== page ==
P[|Xn - m| £ .2] = P[-.2 £ Xn - m £ .2] =
_
P[-.2/(3.5/7) £ (Xn - m)/(3.5/7) £ .2/(3.5/7)] =

P[-.4 £ Z £ .4] = F(.4) - F(-.4) = .6554 - .3446 = .3108
```

Probability and Statistics                      Name__________________________
Spring 1999 Flex-Mode and Flex-Time 45-733
Practice Final
Keith Poole

(10 Points)

5. Let X1, X2, ..., Xn be a random sample from a distribution with mean m and variance s2. What is the mean and variance of [X1/2 + X2/3 + X3/6]?

E[X1/2 + X2/3 + X3/6] = m/2 + m/3 + m/6 = m

VAR[X1/2 + X2/3 + X3/6] = s2/4 + s2/9 + s2/36 = (14s2)/36

Probability and Statistics                      Name__________________________
Spring 1999 Flex-Mode and Flex-Time 45-733
Practice Final
Keith Poole

(10 Points)

6. Diseases I and II are present among people in a certain large population. Suppose that 25% of the population will contract Disease I sometime during their lifetime, 23% will contract Disease II sometime during their lifetime, and 9% will contract both diseases.
1. (5 Points) Find the probability that a randomly chosen person from this population will contract at least one disease.

P(I È II) = P(I) + P(II) - P(I Ç II) = .25 + .23 - .09 = .39

2. (5 Points) Find the probability that a randomly chosen person from this population will contract both diseases, given that he/she has contracted at least one disease.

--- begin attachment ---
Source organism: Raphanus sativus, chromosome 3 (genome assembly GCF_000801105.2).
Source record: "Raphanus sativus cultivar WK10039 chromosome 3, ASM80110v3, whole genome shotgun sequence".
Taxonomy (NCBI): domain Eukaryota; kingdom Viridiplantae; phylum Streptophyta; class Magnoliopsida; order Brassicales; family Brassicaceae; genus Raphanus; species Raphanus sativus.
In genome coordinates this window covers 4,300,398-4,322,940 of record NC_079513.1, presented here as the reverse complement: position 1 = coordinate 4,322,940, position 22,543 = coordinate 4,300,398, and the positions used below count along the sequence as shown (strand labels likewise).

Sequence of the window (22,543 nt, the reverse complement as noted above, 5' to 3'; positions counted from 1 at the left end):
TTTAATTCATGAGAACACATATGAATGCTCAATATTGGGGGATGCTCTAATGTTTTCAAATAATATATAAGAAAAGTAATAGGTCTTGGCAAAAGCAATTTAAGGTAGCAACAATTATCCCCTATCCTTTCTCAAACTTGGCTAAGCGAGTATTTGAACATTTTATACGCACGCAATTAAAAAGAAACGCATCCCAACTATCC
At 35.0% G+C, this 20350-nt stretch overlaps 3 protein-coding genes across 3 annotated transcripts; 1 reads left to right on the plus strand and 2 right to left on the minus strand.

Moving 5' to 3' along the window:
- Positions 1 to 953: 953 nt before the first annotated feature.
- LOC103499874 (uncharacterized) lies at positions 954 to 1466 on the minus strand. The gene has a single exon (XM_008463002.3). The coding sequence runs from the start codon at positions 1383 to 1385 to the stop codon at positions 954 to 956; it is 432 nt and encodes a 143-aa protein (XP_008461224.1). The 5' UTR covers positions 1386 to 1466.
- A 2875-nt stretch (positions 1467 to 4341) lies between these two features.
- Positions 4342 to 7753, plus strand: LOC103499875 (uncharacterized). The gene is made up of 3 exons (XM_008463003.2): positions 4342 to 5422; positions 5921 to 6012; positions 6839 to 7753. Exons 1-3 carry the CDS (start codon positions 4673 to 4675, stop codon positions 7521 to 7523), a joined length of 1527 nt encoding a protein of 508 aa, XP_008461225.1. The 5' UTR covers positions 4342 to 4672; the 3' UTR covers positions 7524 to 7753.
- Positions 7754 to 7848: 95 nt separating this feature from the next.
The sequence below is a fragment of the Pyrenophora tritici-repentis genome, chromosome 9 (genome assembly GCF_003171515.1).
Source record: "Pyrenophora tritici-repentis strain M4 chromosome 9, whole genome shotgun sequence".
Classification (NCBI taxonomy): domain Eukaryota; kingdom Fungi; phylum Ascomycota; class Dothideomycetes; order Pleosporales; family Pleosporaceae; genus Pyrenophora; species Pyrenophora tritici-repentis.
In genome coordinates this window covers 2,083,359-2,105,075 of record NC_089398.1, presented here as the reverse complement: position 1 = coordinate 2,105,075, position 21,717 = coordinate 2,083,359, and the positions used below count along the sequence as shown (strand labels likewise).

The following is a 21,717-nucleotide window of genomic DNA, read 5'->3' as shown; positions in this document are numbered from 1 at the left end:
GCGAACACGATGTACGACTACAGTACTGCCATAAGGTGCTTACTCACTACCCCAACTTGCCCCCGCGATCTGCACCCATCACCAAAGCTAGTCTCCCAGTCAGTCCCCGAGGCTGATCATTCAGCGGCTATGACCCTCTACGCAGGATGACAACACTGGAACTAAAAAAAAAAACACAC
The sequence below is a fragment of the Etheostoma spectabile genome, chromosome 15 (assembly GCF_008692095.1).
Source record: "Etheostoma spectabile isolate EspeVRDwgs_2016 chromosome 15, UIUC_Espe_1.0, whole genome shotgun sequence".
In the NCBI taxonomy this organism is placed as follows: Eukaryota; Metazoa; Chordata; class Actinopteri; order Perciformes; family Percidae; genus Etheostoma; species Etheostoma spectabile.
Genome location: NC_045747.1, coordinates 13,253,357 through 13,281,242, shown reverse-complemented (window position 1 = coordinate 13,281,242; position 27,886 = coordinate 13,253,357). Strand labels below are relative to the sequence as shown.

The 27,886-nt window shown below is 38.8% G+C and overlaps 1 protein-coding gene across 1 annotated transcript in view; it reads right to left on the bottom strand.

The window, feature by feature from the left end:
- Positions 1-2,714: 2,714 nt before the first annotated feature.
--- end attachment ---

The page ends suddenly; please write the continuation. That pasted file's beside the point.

P(I Ç II | I È II) = P(I Ç II)/ P(I È II) = .09/.39 = .2308

Probability and Statistics                      Name__________________________
Spring 1999 Flex-Mode and Flex-Time 45-733
Practice Final
Keith Poole

(10 Points)

7. Suppose we read in The Tribune Review that a public opinion poll shows that 64 percent of 400 randomly sampled Pittsburgh residents think that crocuses are the most beautiful flowers. Compute 99 percent confidence limits for the true proportion of Pittsburgh residents who think that crocuses are the most beautiful flowers.

```Confidence Limits are:
Ù        Ù     Ù
p ± za/2[p(1 - p)/n]1/2
Ù
p = .64,  z.005 = 2.58

.64 ± 2.58*[(.64*.36)/400]1/2 = .64 ± .06192

so the 99% limits are:  (.578, .702)
```

Probability and Statistics                      Name__________________________
Spring 1999 Flex-Mode and Flex-Time 45-733
Practice Final
Keith Poole

(10 Points)

8. The Clean Soap Company is concerned about advertising claims made by its bitter rival the Better Soap Company that its soap resulted in cleaner clothes. They ask us to test Better's claim. We take 14 dirty sweatshirts and we randomly divide them into two groups of 7 sweatshirts each and wash them in separate but identical washing machines. In one washing machine we use Clean Soap and in the other washing machine we use Better Soap. On a scale of 1 (gross!) to 10 (squeaky clean!) we obtain the following results:
```

Clean    Better
------------------
8       7
8       5
7      10
9       8
6       6
9       6
7       8
-----------------```
Assume that the cleaning scale values for both brands of soap are normally distributed with equal variances. Test the hypothesis that the two soaps are equally good at cleaning sweatshirts against the alternative that Clean Soap cleans better than Better Soap. Use E-VIEWS to calculate the P-Value of the test.